I would think that if you’re a person of average thought and empathy, the news that this summer’s movie box office fell off a cliff might fill you with . . . actually, not much emotion at all. Surely there are more pressing matters to worry about at the present, given that at least three of the Four Horsemen of the Apocalypse appear to be stalking the Americas in the form of hurricanes, wildfires, and earthquakes. Not to mention the Beast with the thermonuclear coiffure in the White House.
Which may be a large part of the problem, as I’ll get to in a moment. But the collected brainpower of the Hollywood studio executives has decided, per a New York Times story, that the reason no one wants to go to the movies anymore is Rotten Tomatoes. Yes, the website that aggregates movie reviews and assigns them a binary red tomato/splatty green tomato score.
According to execs interviewed in the Times story, the critical groupthink enforced by the review site strangles titles in their cribs and chases audiences away before the movies even have a chance. That a 27 percent rating for “King Arthur: Legend of the Sword” — meaning only 27 out of 100 reviews were positive — dooms the movie more than audience word of mouth does, or there’s the fact that “King Arthur” might simply be a terrible movie.
This is nonsense, and further evidence that the film business is mired in a stunning state of denial about its own decline. There are any number of reasons that the US summer box office was down 14.6 percent over last summer, or that year-to-date figures are down 6.5 percent comparable to 2016. There are any number of reasons that fewer people went to the movies the last weekend in August — the worst weekend of the entire 21st century, to date — than in the days following either 9/11 or the JFK assassination. Not one of those reasons has anything to do with critics or Rotten Tomatoes.
Let us count the ways:
1. Mainstream studio films are, by and large, insanely bad.
2017 started well with “Get Out,” an unexpected but very welcome smash hit (especially given the eensy size of its budget), and the summer got off on a decent foot with “Guardians of the Galaxy Vol. 2” and “Wonder Woman” — reasonably intelligent variations on the overproduced digital fantasy-action circuses that are all that studios know how to do nowadays. But then came the flops: “King Arthur,” “Baywatch,” “The Mummy,” “Transformers 5,” “Pirates of the Caribbean 5,” “The Dark Tower” — all of them smug, deafening, and incomprehensible. If there was an original idea to be found among any of them, that idea was bad. More to the point, why pay money for this schlock when you could stay in and watch better TV shows? Which leads me to the next point.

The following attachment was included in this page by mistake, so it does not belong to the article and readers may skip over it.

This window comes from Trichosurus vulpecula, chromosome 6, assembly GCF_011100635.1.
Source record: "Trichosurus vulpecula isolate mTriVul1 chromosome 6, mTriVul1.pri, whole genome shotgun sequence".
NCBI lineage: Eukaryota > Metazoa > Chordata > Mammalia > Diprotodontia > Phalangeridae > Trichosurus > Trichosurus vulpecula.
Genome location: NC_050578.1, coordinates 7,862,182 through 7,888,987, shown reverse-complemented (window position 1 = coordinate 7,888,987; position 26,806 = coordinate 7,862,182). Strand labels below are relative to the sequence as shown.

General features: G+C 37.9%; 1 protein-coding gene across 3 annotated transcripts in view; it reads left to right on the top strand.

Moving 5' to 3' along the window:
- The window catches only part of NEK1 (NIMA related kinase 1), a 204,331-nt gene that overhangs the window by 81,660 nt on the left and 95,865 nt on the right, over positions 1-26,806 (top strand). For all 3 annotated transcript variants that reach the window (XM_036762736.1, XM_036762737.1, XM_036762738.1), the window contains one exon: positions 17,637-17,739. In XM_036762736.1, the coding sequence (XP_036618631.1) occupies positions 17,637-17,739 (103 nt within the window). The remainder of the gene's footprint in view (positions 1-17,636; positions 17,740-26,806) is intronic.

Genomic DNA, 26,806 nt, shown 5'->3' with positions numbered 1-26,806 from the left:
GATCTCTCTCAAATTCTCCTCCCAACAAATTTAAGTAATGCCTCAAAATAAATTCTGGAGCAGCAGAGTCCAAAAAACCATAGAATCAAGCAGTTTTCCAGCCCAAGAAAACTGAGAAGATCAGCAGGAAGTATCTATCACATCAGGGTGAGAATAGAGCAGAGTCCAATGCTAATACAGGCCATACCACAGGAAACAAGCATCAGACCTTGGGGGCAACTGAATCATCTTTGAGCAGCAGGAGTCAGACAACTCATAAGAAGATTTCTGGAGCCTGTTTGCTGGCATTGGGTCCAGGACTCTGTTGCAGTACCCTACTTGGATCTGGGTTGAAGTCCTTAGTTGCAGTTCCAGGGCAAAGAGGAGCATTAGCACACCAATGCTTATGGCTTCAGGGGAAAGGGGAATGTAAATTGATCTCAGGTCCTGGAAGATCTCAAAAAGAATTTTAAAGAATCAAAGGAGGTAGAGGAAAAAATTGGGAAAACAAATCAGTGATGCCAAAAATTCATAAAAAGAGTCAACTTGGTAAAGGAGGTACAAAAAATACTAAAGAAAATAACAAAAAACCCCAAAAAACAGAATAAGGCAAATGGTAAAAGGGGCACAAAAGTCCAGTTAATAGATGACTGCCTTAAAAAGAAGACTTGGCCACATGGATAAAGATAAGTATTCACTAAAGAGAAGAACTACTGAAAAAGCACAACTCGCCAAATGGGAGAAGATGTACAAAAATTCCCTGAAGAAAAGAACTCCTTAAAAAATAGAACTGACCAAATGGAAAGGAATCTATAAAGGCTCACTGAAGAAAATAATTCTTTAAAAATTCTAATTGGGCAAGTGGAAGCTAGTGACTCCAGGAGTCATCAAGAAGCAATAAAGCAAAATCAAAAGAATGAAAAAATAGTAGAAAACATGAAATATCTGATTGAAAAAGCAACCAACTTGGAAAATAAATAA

2. The mainstream theatrical exhibition business model is verging on the obsolete.
Yes, a new “Star Wars” movie or other pop-culture event will always bring in the hordes, but the bread-and-butter comedies, thrillers, dramas, and horror movies? Most audiences wait to stream them at home, when they’re not playing video games or bingeing any of the superior TV series available up and down the dial. The multiplex chains have spent the summer watching their stock prices plummet and sticking their heads in the sand, fighting off a plan, MoviePass, that would bring more audiences to theaters, steadfastly refusing to let studios cut streaming deals that make sense, and generally behaving like their own worst enemies.
Ironically, the arthouse circuit, home to theaters like the Coolidge Corner, the Brattle, and the Somerville in our area, is in a stronger position, because it’s selling an idea. That idea is community, both local and aesthetic, with audiences devoted to a particular moviehouse and to the more challenging/interesting fare to be found there. The arthouses sell connoisseurship and a curated experience. What are the multiplexes selling? Overpriced junk food, shoddy projection quality, and some of the worst movies to be found on this planet. The horse has left the barn, Hollywood. We’ll still flock to movie theaters to see the movies that matter, but the home screen has become our home base.
3. Who can watch a movie when the world is going to pieces?
There are times we need to escape into a mindless piece of entertainment; most of us call this a normal Friday night. By contrast, there are times when a crisis seems so big, or so many crises pile atop each other, that escapism seems a refuge for cowards. The ongoing slow-motion disaster of incompetence and cruelty that is the Trump presidency — oh, how history will judge us — adds to the day-in-day-out trudge of dread that three-quarters of this country has experienced since Inauguration Day. White supremacy is on the rise, North Korea’s lobbing warheads, Hurricane Harvey, Irma, and Jose are reducing the Caribbean coast to a tear-down. Climate change? It’s here and it’s mad as hell. Please don’t ask about the solar flares.
In a context such as this, worrying about why “The Emoji Movie” didn’t break $100 million domestic feels a little nauseating. In a context like this, I’d rather read Ta-Nehesi Coates calling the Trump presidency wholly to account, a different and more cleansing kind of hurricane in The Atlantic.
There are movie entertainments and experiences coming down the pike that will lure us back into the dark — I’ve already been to some of the fall festivals and I’ve seen them. But right now seems a time to be out in the daylight, helping the people who need helping and standing firmer than ever against those doing the hating. We’ll still want to escape — just not the way the studios and multiplex chains expect us to, possibly not ever again. The sooner they admit that, the longer they might last.
A few good movies wouldn’t hurt, either.